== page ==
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Two children had already been carried to the grave, and when the hopes of the parents were a third time revived, they were flattered and SCARCELY had the roar of the cannon fretted with all manner of prognostications. ceased after the great day of Leipsic, or the The child was to be a prince that was cershouts of victory died away which had every-tain, the astrologers declared, by every sign, where throughout Germany greeted the tri- including mysterious dreams that had visited umphal procession of the great hero of the the parents. His birth, however, was to be Thirty Years' War, when there reached fatal either to the king, the queen, or himself; Stockholm, borne as it were on the wings of but if he outlived the first twenty-four hours, the wind, the news of another glorious victory he would rise to great celebrity: for at the at Lützen, filling up the measure of the nation- birth, as at that of Gustavus, appeared the al joy and exultation. The people shouted rare combination of the Sun, Venus, Mercury, on, regardless of certain muffled sounds of woe and Mars. When the moment arrived, and which kept slowly approaching ever nearer the child was ushered into the world, its head and nearer, till at length every voice was still, covered with hair as with a helmet, and having and every ear could hear that the great Gus- a strong and harsh voice, the general hope tavus Adolphus-the Lion of the North-the was thought fulfilled, and the news flew even mightiest of all the champions of the Protes- to Gustavus that a prince was born. When tant cause the victor of many a hard-fought his sister, trembling to undeceive him, apfield, had met at Lützen a hero's death. So proached with the infant, he mildly said: "I sudden was the revulsion, so deep the general am content, dear sister, and pray God may depression, that it seemed for a time as if preserve her to me:" ordered Te Deum to be Sweden herself was about to pass away with sung, and all the usual rejoicings as for a her great monarch. She was hurled at once prince, and also smilingly remarked: She from the very summit of her greatness. In will be clever, for she has tricked us all." Thus the person of Gustavus she had been the lead- was every prophecy falsified. er of a great work, which was still far from its completion. The Protestants, never famous for unanimity, and displaying in this war fully the usual amount of petty jealousy and mistrust, had been kept together by him who could both think and do, who united strength of will and strength of arm; and wherever they might now turn for a leader, it could not be to Sweden, who must henceforth, as the nation then feared, be of small account in the Protestant League, the total rupture of which seemed not improbable.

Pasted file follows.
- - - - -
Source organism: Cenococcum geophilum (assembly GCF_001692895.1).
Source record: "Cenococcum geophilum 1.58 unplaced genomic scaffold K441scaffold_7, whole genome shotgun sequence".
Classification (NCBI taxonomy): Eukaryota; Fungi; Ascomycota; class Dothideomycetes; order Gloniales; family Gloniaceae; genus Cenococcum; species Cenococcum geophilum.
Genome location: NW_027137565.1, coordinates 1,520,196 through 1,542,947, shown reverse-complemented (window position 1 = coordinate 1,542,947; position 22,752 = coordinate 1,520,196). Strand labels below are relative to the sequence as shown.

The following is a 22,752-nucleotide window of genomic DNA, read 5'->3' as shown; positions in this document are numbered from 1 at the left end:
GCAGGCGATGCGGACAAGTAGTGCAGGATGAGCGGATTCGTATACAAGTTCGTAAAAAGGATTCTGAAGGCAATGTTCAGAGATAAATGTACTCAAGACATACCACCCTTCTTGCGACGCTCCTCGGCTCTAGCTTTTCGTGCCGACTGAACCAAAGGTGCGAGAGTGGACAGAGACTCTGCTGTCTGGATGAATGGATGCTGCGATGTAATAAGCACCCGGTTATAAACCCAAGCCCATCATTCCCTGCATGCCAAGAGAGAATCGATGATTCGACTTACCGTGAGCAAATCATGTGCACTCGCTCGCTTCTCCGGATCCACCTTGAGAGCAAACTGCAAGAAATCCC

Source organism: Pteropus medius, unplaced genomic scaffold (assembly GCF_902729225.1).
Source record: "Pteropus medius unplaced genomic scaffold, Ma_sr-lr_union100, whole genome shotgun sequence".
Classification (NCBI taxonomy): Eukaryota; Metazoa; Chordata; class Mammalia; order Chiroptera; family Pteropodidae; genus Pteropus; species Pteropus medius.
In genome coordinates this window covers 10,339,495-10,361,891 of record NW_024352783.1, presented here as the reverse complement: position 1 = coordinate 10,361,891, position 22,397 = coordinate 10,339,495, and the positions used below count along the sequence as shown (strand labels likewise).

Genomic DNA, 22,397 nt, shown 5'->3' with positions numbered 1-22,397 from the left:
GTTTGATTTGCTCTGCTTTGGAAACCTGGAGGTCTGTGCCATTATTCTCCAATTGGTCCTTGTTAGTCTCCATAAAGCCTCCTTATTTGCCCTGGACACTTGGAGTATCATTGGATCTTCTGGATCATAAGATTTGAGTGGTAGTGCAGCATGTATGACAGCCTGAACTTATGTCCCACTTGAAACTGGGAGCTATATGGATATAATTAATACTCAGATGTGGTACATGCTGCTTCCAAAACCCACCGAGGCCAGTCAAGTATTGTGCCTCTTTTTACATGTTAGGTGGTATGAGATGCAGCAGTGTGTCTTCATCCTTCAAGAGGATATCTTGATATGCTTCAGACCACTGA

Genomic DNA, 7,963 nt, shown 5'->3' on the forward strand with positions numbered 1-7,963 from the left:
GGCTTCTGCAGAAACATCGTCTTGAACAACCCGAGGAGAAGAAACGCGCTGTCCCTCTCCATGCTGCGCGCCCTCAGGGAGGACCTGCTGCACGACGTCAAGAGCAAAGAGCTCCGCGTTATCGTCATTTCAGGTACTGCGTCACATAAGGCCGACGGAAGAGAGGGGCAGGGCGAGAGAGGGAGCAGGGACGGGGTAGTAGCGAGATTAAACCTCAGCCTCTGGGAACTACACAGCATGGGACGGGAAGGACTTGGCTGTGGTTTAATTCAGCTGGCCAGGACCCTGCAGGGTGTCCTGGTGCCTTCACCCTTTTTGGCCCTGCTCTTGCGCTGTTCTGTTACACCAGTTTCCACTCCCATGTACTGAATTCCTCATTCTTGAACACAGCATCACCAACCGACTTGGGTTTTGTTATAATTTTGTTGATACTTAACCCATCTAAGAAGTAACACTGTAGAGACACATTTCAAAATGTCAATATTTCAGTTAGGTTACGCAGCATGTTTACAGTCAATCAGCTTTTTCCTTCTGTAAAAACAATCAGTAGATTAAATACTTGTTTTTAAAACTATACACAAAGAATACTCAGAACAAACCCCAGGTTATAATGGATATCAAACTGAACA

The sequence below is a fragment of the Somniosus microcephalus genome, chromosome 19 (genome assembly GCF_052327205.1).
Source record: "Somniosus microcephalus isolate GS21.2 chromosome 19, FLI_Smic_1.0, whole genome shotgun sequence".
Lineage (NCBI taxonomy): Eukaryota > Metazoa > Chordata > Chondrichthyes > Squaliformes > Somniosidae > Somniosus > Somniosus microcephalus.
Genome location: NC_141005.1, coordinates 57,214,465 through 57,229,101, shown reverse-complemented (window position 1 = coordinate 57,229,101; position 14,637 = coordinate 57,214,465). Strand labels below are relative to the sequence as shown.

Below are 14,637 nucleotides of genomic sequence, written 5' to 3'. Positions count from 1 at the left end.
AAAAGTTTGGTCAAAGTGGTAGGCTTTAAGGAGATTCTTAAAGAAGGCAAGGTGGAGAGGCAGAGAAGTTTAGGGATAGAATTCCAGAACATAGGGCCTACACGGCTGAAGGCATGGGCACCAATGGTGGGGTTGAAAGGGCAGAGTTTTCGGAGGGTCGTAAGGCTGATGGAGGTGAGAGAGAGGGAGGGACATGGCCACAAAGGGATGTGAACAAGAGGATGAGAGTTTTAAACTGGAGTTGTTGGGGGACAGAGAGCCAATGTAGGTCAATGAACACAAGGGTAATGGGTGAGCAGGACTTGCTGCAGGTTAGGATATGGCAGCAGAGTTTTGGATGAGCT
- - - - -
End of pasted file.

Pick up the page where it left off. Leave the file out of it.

According to Christina's own account, her life and health in her infancy were exposed to continual danger by wicked attempts ascribed to the agency of the king of Polandsuch as a large beam falling close to her cradle, intended to crush the small occupant; but for verification of all these injuries she had nothing to show but a rather high shoulder, which she contrived to conceal by skilful dress and gait. These attempts, of which she could know nothing, and which would have frightened no one less than herself, are chiefly the usual stories of idle gossipping attendants. Constant war demanded the presence of Gustavus, but during the short intervals spent at home, he showed a tender interest in his daughter. On her recovery from an apparently hopeless illness at the age of two, he ordered public